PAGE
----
Shun critics. None of them knows a thing about art. The only real teachers are the artists. Everything I myself know about art, I’ve learned from artists. Nothing ever from a professor in a classroom.

If your work is even a little original, it is doomed to be misunderstood. Reviewers’ criticisms will generally cancel each other out anyway: what one loves, another will hate. But read their reviews carefully. Read between the lines. Learn from their objections. Study what they can’t understand about your work and go further in that direction. In particular, if several of them agree about some particular problem with your work, cultivate that aspect. It is probably its strongest and most original quality. Make it even more central next time.

Bad reviews hurt, and it’s tempting to look to reviewers only for praise, but don’t block out the negative parts, all the hurtful things they say. Do what the best of life teaches us: Embrace all of experience, even the hurt. As Emerson said, allow yourself to be the universe’s football. The kicks are part of the kick. Don’t be afraid of pain. Don’t take a stance above and beyond it. Learn from it. Take it in. Let everything affect you–for better and for worse. That is the path of growth. Your sensitivity to suffering will be deeper in the future.

Ignore Hollywood hype in all of its manifestations. From the stupidity of the Academy Awards selections, to Sharon Stone’s pretending to be an actress when she is interviewed by the fawning James Lipton on Bravo, to Oliver Stone’s silliness on Charlie Rose–it’s all self-congratulatory, self–deluding nonsense.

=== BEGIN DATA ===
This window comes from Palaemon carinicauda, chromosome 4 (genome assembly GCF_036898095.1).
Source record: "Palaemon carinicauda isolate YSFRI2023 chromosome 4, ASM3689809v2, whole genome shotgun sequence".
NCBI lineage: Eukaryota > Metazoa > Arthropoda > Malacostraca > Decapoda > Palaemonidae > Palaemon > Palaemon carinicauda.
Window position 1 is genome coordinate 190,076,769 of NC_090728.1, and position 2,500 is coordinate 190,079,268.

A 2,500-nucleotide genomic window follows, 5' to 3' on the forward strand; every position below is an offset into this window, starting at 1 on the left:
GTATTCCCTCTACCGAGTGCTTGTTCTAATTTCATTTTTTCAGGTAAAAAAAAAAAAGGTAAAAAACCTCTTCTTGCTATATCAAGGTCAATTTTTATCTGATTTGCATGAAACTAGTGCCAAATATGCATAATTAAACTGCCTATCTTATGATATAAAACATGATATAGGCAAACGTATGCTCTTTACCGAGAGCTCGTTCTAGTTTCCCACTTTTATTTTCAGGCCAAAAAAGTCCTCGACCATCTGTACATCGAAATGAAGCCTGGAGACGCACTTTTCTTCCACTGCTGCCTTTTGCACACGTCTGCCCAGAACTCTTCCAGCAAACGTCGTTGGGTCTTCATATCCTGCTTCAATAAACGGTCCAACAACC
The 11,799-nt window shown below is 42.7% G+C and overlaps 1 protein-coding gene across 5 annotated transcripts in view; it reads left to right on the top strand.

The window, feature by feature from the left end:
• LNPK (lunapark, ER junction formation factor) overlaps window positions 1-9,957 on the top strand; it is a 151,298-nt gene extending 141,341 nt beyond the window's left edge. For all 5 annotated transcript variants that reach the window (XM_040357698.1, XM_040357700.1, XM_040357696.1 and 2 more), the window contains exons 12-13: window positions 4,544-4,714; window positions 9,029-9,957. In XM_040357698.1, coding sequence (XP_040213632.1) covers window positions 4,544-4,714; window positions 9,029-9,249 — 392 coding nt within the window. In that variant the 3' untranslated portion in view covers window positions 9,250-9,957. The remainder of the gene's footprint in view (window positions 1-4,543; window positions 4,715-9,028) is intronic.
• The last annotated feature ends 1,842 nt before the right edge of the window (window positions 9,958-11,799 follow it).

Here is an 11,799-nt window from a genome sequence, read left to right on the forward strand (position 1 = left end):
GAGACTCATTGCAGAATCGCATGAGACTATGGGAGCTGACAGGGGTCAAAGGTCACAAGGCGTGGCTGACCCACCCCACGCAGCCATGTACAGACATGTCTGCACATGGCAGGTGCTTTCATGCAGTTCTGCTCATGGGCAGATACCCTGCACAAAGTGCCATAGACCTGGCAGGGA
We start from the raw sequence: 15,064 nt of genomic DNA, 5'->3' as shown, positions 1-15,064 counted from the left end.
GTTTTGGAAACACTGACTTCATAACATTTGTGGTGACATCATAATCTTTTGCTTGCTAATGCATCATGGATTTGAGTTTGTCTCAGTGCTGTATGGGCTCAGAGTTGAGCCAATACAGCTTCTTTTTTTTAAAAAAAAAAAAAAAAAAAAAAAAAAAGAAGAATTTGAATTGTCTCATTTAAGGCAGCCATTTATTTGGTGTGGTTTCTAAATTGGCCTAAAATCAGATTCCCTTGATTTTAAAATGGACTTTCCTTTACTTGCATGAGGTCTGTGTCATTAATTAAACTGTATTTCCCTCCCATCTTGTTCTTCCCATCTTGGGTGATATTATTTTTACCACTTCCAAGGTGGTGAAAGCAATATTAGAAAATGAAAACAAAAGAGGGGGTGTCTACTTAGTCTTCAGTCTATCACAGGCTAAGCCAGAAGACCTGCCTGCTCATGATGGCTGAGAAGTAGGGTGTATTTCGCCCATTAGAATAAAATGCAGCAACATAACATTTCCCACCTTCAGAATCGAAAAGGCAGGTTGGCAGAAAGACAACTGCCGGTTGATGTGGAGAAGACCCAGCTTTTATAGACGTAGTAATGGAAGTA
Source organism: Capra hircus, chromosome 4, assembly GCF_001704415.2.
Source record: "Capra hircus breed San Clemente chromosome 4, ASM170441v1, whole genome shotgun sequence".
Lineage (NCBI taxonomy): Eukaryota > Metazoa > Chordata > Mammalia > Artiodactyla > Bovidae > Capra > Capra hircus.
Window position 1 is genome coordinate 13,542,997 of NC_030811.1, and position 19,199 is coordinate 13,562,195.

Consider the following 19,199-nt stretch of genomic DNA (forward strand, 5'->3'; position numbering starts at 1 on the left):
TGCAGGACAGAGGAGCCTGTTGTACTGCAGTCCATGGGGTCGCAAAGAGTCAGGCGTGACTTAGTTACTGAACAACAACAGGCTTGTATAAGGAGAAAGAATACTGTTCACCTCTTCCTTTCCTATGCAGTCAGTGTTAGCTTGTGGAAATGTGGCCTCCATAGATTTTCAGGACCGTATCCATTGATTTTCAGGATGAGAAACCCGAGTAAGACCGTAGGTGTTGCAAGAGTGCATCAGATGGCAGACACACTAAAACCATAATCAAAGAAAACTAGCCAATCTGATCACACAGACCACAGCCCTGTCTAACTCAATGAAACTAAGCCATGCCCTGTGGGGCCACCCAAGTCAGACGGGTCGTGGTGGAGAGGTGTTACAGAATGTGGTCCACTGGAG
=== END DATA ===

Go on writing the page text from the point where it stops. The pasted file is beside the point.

Awards, festival prizes, laughs, cheers, standing ovations from audiences are traps. Run the other way as far as you can. You know both the strengths and weaknesses of your work better than anyone on the planet.

God help you if your early work is celebrated, cheered, praised. Do really you want to plug into the zeitgeist so easily? Popularity is a curse. The big splashes are always forgotten a year later. Alienation confers freedom. Obscurity will keep you pure. Pray that you won’t be discovered young, so that you won’t be tempted to sell out early, or won’t be seduced by celebrity.

The Rules of the Game and Gertrud were booed during their initial screenings, then pulled from distribution. That’s worse than any treatment you will receive. What’s wrong with being ridiculed? It’s proof they were doing something right. Even Jesus only had an audience of twelve on most nights. And one of them sneaked out when he needed him.

Virtually without exception, none of the major American independent filmmakers went to film school. Accident? Hardly. The more professional training you have about how films should be made, the more likely your work will be a pack of clichés. Do the opposite of everything your production professor teaches you. At least there will then be a chance that truth may sneak in the back door.